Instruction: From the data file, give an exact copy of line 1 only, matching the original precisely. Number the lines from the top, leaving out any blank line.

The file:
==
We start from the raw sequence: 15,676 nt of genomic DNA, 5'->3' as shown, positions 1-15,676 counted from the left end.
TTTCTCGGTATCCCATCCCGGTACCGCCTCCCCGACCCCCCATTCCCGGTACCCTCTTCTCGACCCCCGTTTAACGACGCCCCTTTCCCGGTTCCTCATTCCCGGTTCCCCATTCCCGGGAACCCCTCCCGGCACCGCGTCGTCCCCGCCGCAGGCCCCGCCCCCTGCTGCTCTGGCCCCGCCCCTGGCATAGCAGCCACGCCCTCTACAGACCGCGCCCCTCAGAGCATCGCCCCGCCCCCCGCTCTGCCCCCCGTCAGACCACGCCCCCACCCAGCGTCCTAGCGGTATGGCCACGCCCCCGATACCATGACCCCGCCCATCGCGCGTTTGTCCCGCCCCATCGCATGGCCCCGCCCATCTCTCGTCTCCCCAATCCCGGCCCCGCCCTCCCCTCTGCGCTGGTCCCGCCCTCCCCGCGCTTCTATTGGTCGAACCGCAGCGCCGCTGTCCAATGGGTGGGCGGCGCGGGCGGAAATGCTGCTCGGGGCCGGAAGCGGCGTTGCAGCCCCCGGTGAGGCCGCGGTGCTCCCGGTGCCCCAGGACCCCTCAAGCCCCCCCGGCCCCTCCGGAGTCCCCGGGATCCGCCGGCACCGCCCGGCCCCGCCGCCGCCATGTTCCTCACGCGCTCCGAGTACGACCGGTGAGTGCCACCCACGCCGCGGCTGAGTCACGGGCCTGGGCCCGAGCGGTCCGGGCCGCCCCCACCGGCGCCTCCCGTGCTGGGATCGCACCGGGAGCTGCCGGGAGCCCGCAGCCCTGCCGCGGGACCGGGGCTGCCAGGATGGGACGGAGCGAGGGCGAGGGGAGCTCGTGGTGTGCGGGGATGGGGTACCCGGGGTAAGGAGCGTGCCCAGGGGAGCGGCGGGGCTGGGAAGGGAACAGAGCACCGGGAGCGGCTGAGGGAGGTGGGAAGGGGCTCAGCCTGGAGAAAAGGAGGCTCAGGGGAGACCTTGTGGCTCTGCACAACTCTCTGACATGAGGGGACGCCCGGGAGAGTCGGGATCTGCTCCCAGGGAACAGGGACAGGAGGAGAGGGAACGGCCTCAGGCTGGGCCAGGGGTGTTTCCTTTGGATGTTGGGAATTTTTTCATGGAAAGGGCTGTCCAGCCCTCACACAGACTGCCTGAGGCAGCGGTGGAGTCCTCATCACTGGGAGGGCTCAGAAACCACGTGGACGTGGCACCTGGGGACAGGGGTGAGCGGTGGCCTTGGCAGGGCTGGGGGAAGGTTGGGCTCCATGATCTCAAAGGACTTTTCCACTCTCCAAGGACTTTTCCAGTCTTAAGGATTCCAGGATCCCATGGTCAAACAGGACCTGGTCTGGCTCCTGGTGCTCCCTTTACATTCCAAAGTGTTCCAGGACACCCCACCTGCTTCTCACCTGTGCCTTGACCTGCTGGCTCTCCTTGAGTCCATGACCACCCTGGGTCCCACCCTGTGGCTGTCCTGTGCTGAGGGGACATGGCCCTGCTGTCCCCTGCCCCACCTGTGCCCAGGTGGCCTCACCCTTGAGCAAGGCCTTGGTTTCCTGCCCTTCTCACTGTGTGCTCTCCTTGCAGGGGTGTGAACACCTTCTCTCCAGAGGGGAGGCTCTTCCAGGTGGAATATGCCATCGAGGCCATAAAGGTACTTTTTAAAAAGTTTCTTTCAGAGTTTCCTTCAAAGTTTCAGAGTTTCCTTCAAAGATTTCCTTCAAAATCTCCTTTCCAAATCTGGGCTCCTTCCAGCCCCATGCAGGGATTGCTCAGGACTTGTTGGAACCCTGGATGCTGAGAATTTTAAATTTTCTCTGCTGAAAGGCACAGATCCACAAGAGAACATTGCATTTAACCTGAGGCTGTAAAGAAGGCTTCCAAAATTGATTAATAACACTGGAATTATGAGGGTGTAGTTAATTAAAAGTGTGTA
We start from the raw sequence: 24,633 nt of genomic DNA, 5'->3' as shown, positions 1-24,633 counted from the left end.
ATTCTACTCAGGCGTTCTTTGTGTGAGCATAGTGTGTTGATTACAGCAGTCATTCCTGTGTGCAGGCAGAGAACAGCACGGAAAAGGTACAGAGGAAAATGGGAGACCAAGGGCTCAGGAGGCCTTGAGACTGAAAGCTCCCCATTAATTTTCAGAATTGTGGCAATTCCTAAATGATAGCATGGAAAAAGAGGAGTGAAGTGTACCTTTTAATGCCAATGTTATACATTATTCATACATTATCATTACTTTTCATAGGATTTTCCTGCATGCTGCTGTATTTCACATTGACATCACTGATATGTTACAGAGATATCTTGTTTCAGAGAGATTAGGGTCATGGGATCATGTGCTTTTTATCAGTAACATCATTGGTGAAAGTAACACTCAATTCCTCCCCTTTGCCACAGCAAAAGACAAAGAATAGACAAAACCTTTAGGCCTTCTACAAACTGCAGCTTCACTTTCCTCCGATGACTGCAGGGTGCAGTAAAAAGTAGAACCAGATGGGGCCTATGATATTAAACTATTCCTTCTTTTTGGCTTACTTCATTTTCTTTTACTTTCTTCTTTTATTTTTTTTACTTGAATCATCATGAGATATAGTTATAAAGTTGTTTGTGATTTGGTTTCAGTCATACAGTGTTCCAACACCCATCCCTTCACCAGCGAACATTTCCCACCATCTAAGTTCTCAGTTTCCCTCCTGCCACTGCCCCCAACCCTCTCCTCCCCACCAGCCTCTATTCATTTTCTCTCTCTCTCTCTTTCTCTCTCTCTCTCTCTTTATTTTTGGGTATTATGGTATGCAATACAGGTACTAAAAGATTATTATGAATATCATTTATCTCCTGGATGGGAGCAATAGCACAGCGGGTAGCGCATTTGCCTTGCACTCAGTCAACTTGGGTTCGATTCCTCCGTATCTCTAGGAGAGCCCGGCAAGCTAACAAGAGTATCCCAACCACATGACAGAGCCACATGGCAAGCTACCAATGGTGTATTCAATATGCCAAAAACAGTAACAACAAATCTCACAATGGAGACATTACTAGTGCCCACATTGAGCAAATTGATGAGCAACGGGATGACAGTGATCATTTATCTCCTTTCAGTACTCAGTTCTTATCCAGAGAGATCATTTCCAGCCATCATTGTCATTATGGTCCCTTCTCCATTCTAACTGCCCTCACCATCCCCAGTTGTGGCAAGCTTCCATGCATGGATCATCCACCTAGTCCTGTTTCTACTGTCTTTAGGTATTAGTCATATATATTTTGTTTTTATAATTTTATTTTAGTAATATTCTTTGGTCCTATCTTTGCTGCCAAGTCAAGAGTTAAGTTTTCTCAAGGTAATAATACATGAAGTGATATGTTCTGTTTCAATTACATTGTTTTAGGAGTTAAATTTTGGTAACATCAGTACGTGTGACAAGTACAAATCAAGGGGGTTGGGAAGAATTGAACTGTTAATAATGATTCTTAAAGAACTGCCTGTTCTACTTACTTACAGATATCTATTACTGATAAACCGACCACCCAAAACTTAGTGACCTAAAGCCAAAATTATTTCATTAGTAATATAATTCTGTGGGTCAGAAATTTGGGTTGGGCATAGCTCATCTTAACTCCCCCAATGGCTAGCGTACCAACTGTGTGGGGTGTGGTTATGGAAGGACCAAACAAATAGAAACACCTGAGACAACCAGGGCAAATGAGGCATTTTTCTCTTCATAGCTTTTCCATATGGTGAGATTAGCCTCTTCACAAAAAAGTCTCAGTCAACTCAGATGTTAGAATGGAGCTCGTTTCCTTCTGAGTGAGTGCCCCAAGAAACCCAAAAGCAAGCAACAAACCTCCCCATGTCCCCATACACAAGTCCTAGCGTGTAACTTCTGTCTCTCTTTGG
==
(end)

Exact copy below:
We start from the raw sequence: 15,676 nt of genomic DNA, 5'->3' as shown, positions 1-15,676 counted from the left end.